New East Digital Archive

Siberia’s longboarders are chasing new horizons

8 November 2021

When Artem Vladimirov hits the road, he travels by longboard. The photographer and his friends started skateboarding as teenagers, before moving to downhill riding: a discipline that sees thrill-seekers ride their longboards along undulating hills and curves. Most downhillers ride on public roads alongside other traffic, adding both another layer of danger, and extra impetus to keep their board under control.

In the past decade, Vladimirov and his crew have become the most prolific and well-trained downhill community in Siberia. They first tested their downhill skills at a biathlon track in Krasnoyarsk, which are designed with slopes that are perfect both for skiing and for skating. “The ride down the hill is two minutes, and the walk to the next hill is about ten,” Vladimirov remembers. “I loved the speed, the thrill, the closeness of the asphalt, and how the trees brushed up against us on both sides of the road as I rode down.”

The team first travelled to Russia’s Altai region, close to the Mongolian and Kazakhstani borders, about two years ago, as part of a Toyota Arctic Truck expedition. They soon heard that the Chike-Taman passage, not far away from the village where they were camped, had hills suitable for riding. While ongoing road construction meant the team could only take short rides in the area, what they saw was enough to convince them to return next year.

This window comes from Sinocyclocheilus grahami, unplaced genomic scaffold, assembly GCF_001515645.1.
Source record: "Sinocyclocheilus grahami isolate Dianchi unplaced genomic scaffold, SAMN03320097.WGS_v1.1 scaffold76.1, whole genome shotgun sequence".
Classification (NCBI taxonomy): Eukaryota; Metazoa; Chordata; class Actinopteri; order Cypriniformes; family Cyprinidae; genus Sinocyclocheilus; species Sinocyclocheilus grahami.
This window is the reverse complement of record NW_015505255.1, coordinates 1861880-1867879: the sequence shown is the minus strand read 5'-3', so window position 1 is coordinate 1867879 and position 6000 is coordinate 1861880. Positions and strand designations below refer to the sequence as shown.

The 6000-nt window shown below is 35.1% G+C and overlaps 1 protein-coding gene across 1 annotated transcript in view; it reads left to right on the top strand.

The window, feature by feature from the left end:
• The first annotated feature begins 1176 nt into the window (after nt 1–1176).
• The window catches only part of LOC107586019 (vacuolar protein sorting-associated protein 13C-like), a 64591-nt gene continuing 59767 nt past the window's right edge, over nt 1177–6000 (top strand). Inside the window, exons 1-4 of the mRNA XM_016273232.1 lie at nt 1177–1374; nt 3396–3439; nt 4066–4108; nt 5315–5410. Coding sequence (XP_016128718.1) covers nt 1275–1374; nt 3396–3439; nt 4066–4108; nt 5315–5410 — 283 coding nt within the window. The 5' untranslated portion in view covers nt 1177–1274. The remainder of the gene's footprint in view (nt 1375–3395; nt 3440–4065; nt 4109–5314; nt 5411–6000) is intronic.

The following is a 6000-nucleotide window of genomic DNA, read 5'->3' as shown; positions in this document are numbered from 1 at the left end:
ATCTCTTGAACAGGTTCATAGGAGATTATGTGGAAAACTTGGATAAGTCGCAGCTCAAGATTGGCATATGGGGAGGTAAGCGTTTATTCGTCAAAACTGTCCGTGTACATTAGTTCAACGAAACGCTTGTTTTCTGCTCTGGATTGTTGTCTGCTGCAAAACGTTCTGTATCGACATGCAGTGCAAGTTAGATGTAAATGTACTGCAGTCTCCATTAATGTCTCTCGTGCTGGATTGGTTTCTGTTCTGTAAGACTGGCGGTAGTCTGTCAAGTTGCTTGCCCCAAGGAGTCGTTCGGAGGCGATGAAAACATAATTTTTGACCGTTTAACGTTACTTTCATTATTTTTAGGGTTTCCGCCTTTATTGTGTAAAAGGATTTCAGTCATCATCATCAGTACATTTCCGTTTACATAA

The following trip saw Vladimirov and friends cross 1,250 kilometres in two days to arrive in Chike-Taman. They started riding almost straight away. “[When we downhill], someone stays in the car and follows the rider with emergency lights and a camera. Then the car lifts the rider back up the hill. And so it goes, for up to ten rides a day, from about four to five kilometres each,” Vladimirov explains.

Riders’ schedules also depend on the traffic, and the team will occasionally take longer breaks while waiting for cars to pass. It also takes downhillers time to learn the road, its curves, and the texture of the asphalt. The crew would often wake early in the morning, prepare food, readjust and tune their boards, and head out for the day, spending their daylight hours honing the smoothest, fastest ride possible.

The team ultimately stayed for almost two weeks training, camping by the river in the village of Stepushka, gathering footage for a yet-to-be-released documentary, and testing their handcrafted longboards, which Vladimirov’s friends produce and sell under the brand Basic Longboards. Downhill is not a team discipline but, as Vladimirov admits, “it is certainly more fun to train and ride together than alone.”